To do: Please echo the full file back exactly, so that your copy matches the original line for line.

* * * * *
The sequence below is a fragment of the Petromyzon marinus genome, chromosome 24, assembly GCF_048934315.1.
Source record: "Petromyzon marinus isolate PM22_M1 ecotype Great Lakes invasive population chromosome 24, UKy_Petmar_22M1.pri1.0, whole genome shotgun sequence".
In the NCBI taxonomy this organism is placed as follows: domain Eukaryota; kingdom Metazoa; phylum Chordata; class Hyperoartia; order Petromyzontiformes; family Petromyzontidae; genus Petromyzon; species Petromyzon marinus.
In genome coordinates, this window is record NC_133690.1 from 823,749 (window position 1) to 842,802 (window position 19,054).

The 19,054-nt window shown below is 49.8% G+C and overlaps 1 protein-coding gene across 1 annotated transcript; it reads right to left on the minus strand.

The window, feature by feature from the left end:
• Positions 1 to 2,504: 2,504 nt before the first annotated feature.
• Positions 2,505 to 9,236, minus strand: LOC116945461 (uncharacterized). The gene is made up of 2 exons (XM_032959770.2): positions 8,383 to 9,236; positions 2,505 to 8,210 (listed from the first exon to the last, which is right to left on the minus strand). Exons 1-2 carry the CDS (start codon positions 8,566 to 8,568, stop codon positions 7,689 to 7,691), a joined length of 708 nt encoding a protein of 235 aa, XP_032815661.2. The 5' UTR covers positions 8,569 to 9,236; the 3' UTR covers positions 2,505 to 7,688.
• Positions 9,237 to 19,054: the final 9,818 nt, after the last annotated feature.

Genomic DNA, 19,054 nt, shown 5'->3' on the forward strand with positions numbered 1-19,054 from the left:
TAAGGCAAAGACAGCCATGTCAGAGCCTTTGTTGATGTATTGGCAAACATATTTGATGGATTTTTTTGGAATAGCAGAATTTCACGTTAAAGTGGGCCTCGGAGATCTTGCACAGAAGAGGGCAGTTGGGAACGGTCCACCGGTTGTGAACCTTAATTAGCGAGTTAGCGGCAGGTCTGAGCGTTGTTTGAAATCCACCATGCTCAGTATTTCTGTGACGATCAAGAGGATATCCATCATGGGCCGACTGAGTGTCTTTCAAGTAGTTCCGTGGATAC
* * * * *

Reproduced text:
The sequence below is a fragment of the Petromyzon marinus genome, chromosome 24, assembly GCF_048934315.1.
Source record: "Petromyzon marinus isolate PM22_M1 ecotype Great Lakes invasive population chromosome 24, UKy_Petmar_22M1.pri1.0, whole genome shotgun sequence".
In the NCBI taxonomy this organism is placed as follows: domain Eukaryota; kingdom Metazoa; phylum Chordata; class Hyperoartia; order Petromyzontiformes; family Petromyzontidae; genus Petromyzon; species Petromyzon marinus.
In genome coordinates, this window is record NC_133690.1 from 823,749 (window position 1) to 842,802 (window position 19,054).

The 19,054-nt window shown below is 49.8% G+C and overlaps 1 protein-coding gene across 1 annotated transcript; it reads right to left on the minus strand.

The window, feature by feature from the left end:
• Positions 1 to 2,504: 2,504 nt before the first annotated feature.
• Positions 2,505 to 9,236, minus strand: LOC116945461 (uncharacterized). The gene is made up of 2 exons (XM_032959770.2): positions 8,383 to 9,236; positions 2,505 to 8,210 (listed from the first exon to the last, which is right to left on the minus strand). Exons 1-2 carry the CDS (start codon positions 8,566 to 8,568, stop codon positions 7,689 to 7,691), a joined length of 708 nt encoding a protein of 235 aa, XP_032815661.2. The 5' UTR covers positions 8,569 to 9,236; the 3' UTR covers positions 2,505 to 7,688.
• Positions 9,237 to 19,054: the final 9,818 nt, after the last annotated feature.

Genomic DNA, 19,054 nt, shown 5'->3' on the forward strand with positions numbered 1-19,054 from the left:
TAAGGCAAAGACAGCCATGTCAGAGCCTTTGTTGATGTATTGGCAAACATATTTGATGGATTTTTTTGGAATAGCAGAATTTCACGTTAAAGTGGGCCTCGGAGATCTTGCACAGAAGAGGGCAGTTGGGAACGGTCCACCGGTTGTGAACCTTAATTAGCGAGTTAGCGGCAGGTCTGAGCGTTGTTTGAAATCCACCATGCTCAGTATTTCTGTGACGATCAAGAGGATATCCATCATGGGCCGACTGAGTGTCTTTCAAGTAGTTCCGTGGATAC